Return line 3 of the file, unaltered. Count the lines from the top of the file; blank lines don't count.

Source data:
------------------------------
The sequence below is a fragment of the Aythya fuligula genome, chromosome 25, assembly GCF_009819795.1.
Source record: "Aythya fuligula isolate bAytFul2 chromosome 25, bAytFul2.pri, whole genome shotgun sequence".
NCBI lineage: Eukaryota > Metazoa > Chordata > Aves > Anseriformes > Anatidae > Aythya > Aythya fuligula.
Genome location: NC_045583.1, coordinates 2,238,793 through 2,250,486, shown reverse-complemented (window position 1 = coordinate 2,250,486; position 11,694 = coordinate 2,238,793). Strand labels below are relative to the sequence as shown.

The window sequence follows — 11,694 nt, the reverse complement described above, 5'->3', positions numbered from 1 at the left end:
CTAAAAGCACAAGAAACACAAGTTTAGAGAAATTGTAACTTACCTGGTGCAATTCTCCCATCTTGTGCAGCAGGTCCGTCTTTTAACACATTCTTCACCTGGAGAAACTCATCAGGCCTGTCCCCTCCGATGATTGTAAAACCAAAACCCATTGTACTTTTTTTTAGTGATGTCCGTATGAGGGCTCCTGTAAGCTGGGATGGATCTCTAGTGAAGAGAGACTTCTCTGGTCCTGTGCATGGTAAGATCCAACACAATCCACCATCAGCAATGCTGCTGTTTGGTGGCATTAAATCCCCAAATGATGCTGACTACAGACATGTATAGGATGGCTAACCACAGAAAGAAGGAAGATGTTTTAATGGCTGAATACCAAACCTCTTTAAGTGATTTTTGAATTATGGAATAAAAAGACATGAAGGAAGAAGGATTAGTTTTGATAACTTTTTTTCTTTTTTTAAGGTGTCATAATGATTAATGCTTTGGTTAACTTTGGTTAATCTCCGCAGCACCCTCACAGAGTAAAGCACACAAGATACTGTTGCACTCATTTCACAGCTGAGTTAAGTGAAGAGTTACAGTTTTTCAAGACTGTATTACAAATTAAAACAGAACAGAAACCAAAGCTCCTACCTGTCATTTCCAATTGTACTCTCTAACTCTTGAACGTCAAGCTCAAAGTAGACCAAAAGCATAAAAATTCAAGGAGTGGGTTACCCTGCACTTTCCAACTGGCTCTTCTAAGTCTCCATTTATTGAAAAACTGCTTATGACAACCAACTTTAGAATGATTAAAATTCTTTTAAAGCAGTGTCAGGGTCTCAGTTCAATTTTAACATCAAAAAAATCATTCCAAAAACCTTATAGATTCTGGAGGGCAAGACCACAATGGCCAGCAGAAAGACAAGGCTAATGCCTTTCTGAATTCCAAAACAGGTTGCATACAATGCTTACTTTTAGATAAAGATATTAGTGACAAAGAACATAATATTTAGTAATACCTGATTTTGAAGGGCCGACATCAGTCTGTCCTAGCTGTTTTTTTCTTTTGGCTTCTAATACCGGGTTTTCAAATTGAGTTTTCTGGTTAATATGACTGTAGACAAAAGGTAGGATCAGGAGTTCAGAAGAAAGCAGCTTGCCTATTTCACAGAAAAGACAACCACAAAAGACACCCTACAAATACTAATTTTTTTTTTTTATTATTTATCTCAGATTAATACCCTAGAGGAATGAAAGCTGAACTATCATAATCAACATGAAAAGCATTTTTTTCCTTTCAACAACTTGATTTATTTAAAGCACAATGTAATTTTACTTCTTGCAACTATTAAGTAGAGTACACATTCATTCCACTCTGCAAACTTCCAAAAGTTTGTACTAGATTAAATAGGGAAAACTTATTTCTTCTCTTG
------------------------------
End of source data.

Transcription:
NCBI lineage: Eukaryota > Metazoa > Chordata > Aves > Anseriformes > Anatidae > Aythya > Aythya fuligula.